Exiled from the United States, dozens of former Nazis collected millions of dollars in retirement benefits. Since 1979, 38 of the 66 suspects who were removed from the US kept receiving payments. The recipients ranged from SS guards who patrolled Third Reich camps to a rocket scientist who developed a V-2 rocket used to attack London, according to the AP investigation.
While legislation on Capitol Hill is often stalled, the support for “No Social Security for Nazis Act” received swift bipartisan support. The House approved the bill unanimously on December 2. The Senate followed two days later.
The law sets a lower threshold eliminating social security benefits for persons whose American citizenship has been revoked because of their suspected involvement in Nazi persecutions. Prior to this law, they were still eligible to receive benefits pending a final order of deportation.
The investigation revealed that many of the former Nazis entered the United States by lying about their past. They were eventually granted citizenship.
“This bill ends a practice that was never envisioned or intended and which no one can support,” Ron Wyden, the Democratic chairman of the Senate Finance Committee, said in a statement.
The move to end benefits was pursued 15 years ago, but it clashed with a Justice Department’s Office of Special Investigations priority to remove the suspects from the U.S. despite their ability to receive Social Security benefits. The action would have made it more difficult for the investigations unit to persuade them to leave.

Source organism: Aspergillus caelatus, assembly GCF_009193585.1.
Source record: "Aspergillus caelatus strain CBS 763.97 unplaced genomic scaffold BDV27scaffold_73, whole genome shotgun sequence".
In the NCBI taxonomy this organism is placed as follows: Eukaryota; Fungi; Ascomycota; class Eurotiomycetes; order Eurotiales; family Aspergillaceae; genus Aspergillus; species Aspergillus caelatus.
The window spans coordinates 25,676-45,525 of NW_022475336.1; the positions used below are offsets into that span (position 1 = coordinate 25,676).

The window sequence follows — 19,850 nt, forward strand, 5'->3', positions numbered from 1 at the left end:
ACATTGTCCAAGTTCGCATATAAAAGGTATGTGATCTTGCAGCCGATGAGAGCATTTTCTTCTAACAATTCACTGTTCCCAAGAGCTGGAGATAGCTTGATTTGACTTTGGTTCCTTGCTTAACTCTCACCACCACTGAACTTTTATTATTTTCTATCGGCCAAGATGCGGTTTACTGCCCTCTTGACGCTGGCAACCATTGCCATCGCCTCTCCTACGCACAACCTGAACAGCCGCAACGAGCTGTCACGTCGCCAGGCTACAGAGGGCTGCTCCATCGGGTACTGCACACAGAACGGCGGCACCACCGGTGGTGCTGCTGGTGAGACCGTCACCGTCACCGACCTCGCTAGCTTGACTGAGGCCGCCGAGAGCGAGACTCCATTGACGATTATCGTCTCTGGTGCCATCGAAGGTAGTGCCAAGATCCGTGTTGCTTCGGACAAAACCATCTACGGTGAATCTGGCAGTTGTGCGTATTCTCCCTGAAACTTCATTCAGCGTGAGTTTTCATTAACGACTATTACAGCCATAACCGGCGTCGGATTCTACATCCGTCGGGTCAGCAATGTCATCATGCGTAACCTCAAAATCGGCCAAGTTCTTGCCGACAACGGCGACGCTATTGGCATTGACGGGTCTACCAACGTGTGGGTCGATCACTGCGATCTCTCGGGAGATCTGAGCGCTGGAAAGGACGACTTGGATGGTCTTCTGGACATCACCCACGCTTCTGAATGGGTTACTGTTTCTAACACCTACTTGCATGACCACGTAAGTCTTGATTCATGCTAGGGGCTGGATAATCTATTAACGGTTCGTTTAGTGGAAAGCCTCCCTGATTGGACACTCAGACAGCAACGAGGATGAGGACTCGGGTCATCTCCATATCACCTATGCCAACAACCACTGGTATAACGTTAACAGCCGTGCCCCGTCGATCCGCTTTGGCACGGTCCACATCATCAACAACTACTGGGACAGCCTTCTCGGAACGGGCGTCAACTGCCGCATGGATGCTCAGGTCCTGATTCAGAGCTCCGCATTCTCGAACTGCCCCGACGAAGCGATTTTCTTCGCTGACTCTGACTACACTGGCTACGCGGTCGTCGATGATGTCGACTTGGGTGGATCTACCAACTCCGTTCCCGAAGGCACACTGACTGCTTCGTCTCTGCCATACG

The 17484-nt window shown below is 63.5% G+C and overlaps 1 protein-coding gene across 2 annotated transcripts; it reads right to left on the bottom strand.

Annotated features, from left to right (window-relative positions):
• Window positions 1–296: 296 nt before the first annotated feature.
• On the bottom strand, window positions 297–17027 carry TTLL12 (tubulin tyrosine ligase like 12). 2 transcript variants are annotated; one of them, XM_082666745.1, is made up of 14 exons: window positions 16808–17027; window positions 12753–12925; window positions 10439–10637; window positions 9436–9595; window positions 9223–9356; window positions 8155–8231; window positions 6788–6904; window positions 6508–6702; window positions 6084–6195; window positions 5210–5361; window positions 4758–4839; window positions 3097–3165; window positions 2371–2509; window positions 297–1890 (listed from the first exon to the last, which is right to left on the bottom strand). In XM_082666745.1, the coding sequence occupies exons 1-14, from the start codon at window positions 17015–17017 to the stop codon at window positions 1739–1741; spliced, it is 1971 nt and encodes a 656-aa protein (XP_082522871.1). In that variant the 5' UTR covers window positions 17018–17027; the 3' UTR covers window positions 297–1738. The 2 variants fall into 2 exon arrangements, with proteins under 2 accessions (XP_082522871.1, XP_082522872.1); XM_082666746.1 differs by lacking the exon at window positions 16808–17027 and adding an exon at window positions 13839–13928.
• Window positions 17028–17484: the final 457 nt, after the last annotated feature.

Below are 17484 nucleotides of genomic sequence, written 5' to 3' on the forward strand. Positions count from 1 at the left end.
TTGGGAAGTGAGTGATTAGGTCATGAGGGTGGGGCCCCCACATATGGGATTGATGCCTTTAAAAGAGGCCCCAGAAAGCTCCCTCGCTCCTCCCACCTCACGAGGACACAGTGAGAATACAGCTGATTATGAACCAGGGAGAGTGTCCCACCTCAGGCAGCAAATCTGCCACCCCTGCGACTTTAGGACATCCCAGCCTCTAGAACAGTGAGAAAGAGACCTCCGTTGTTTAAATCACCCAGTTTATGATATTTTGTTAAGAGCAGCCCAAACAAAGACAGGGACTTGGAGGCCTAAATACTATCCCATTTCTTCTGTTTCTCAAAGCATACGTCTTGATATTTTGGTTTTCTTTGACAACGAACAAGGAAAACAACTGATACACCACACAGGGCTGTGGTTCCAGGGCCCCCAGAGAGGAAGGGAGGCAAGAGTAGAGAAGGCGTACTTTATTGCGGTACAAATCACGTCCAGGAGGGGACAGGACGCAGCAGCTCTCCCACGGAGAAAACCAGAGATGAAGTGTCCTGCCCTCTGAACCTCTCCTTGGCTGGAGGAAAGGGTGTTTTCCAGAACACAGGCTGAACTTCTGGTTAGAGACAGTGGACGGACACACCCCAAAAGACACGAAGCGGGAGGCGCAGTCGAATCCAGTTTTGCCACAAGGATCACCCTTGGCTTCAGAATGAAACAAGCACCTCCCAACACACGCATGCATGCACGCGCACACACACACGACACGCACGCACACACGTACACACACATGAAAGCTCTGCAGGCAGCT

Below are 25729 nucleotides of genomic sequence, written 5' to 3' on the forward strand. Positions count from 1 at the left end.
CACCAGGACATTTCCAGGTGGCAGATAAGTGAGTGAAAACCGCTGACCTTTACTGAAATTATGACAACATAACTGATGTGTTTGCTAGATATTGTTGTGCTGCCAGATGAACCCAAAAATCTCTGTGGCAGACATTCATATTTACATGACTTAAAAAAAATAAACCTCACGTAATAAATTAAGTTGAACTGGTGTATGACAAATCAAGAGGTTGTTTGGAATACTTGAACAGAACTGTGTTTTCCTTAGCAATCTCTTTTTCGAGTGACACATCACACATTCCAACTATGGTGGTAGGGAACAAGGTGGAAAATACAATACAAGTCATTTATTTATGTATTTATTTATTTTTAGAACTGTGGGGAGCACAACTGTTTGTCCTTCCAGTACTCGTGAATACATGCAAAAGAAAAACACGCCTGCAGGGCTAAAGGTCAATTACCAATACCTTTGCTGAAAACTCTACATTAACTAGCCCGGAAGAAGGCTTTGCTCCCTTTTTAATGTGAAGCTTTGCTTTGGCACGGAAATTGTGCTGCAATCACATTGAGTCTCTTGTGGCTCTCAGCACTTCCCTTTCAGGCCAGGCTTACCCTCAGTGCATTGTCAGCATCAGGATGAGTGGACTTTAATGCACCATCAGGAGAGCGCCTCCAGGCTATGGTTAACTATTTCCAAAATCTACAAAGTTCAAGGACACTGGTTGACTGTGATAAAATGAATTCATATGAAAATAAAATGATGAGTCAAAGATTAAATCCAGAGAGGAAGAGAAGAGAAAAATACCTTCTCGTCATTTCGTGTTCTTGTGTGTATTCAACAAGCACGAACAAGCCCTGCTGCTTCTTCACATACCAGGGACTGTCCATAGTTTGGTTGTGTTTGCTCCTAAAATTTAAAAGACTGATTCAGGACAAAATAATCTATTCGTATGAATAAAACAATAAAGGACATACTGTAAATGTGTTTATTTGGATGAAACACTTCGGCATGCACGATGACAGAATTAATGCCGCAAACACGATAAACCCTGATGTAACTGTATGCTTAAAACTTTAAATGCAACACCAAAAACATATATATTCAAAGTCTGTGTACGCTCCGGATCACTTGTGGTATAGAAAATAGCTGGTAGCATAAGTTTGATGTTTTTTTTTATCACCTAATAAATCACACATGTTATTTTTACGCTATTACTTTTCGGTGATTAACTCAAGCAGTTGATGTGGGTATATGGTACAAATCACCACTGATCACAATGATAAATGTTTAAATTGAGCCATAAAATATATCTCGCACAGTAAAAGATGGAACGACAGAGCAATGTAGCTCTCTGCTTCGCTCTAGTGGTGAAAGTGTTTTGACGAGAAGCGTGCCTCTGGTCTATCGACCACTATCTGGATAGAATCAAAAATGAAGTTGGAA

Since many of the suspects were aging, the department didn’t want them to die in the United States before they stood trial, according to the AP. The DoJ denied using Social Security to expel them.
It was not the only blunder in history. An earlier DoJ report leaked to the New York Times in 2010 found that “American intelligence officials created a ‘safe haven’ in the United States for Nazis and their collaborators after World War II,” according to the New York Times.
Peter Carr, a Justice Department spokesman, told the Associated Press in an emailed statement last week that the department "supports the goal of terminating federal public benefits to individuals based upon a finding that they participated in Nazi-sponsored acts of persecution."
The AP investigation also found that more than $1.5 million dollars were given to the 28 suspected Nazis in March 1999 with many of them living in Europe.